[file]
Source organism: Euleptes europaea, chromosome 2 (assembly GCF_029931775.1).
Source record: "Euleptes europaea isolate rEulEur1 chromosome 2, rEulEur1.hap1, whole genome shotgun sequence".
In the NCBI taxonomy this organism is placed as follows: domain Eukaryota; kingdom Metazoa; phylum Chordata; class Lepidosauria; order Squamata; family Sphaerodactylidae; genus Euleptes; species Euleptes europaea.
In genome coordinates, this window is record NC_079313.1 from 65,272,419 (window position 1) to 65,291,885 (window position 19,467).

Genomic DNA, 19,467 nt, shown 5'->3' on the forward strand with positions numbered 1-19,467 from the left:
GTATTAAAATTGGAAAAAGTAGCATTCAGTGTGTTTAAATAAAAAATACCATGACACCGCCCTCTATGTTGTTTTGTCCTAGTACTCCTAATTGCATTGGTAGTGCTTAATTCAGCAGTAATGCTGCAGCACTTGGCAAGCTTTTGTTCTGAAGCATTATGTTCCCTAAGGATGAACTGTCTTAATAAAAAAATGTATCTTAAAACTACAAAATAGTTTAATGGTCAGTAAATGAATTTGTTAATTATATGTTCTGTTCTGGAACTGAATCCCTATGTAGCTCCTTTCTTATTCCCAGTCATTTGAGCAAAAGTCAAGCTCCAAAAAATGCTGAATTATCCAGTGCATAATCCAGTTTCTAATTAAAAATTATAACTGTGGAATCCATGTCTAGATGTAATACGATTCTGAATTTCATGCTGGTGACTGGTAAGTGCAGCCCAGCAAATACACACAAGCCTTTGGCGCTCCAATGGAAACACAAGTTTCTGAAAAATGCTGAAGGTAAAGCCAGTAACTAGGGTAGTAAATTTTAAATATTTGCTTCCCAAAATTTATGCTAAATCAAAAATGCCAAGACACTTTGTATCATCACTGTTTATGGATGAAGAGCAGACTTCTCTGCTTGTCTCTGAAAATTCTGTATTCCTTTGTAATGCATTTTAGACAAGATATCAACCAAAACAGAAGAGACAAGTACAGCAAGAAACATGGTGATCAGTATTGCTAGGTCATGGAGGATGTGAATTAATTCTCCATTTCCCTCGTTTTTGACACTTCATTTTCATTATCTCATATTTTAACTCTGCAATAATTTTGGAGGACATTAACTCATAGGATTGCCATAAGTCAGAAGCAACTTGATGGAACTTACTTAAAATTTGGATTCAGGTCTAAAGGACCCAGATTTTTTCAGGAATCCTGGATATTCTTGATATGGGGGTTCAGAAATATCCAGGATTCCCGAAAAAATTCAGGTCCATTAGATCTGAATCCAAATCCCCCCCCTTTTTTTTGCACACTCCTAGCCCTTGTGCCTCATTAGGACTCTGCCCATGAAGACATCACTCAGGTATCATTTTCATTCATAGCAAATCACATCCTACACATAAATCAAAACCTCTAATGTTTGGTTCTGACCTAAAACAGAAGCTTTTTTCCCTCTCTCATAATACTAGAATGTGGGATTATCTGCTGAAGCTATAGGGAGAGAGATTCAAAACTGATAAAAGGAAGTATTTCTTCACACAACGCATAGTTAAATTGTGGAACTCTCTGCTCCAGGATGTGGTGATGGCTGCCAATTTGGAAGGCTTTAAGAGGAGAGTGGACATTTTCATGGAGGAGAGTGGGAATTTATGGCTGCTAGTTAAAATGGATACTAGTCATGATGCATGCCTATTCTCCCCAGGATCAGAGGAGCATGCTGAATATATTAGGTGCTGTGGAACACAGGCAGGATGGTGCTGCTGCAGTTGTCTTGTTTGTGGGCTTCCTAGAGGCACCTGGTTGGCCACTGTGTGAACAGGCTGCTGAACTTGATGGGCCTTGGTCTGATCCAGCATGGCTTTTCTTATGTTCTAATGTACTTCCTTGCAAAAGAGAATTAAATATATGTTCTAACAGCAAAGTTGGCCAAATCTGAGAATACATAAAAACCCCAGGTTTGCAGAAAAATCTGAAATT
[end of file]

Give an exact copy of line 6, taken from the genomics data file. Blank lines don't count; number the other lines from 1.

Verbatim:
GTATTAAAATTGGAAAAAGTAGCATTCAGTGTGTTTAAATAAAAAATACCATGACACCGCCCTCTATGTTGTTTTGTCCTAGTACTCCTAATTGCATTGGTAGTGCTTAATTCAGCAGTAATGCTGCAGCACTTGGCAAGCTTTTGTTCTGAAGCATTATGTTCCCTAAGGATGAACTGTCTTAATAAAAAAATGTATCTTAAAACTACAAAATAGTTTAATGGTCAGTAAATGAATTTGTTAATTATATGTTCTGTTCTGGAACTGAATCCCTATGTAGCTCCTTTCTTATTCCCAGTCATTTGAGCAAAAGTCAAGCTCCAAAAAATGCTGAATTATCCAGTGCATAATCCAGTTTCTAATTAAAAATTATAACTGTGGAATCCATGTCTAGATGTAATACGATTCTGAATTTCATGCTGGTGACTGGTAAGTGCAGCCCAGCAAATACACACAAGCCTTTGGCGCTCCAATGGAAACACAAGTTTCTGAAAAATGCTGAAGGTAAAGCCAGTAACTAGGGTAGTAAATTTTAAATATTTGCTTCCCAAAATTTATGCTAAATCAAAAATGCCAAGACACTTTGTATCATCACTGTTTATGGATGAAGAGCAGACTTCTCTGCTTGTCTCTGAAAATTCTGTATTCCTTTGTAATGCATTTTAGACAAGATATCAACCAAAACAGAAGAGACAAGTACAGCAAGAAACATGGTGATCAGTATTGCTAGGTCATGGAGGATGTGAATTAATTCTCCATTTCCCTCGTTTTTGACACTTCATTTTCATTATCTCATATTTTAACTCTGCAATAATTTTGGAGGACATTAACTCATAGGATTGCCATAAGTCAGAAGCAACTTGATGGAACTTACTTAAAATTTGGATTCAGGTCTAAAGGACCCAGATTTTTTCAGGAATCCTGGATATTCTTGATATGGGGGTTCAGAAATATCCAGGATTCCCGAAAAAATTCAGGTCCATTAGATCTGAATCCAAATCCCCCCCCTTTTTTTTGCACACTCCTAGCCCTTGTGCCTCATTAGGACTCTGCCCATGAAGACATCACTCAGGTATCATTTTCATTCATAGCAAATCACATCCTACACATAAATCAAAACCTCTAATGTTTGGTTCTGACCTAAAACAGAAGCTTTTTTCCCTCTCTCATAATACTAGAATGTGGGATTATCTGCTGAAGCTATAGGGAGAGAGATTCAAAACTGATAAAAGGAAGTATTTCTTCACACAACGCATAGTTAAATTGTGGAACTCTCTGCTCCAGGATGTGGTGATGGCTGCCAATTTGGAAGGCTTTAAGAGGAGAGTGGACATTTTCATGGAGGAGAGTGGGAATTTATGGCTGCTAGTTAAAATGGATACTAGTCATGATGCATGCCTATTCTCCCCAGGATCAGAGGAGCATGCTGAATATATTAGGTGCTGTGGAACACAGGCAGGATGGTGCTGCTGCAGTTGTCTTGTTTGTGGGCTTCCTAGAGGCACCTGGTTGGCCACTGTGTGAACAGGCTGCTGAACTTGATGGGCCTTGGTCTGATCCAGCATGGCTTTTCTTATGTTCTAATGTACTTCCTTGCAAAAGAGAATTAAATATATGTTCTAACAGCAAAGTTGGCCAAATCTGAGAATACATAAAAACCCCAGGTTTGCAGAAAAATCTGAAATT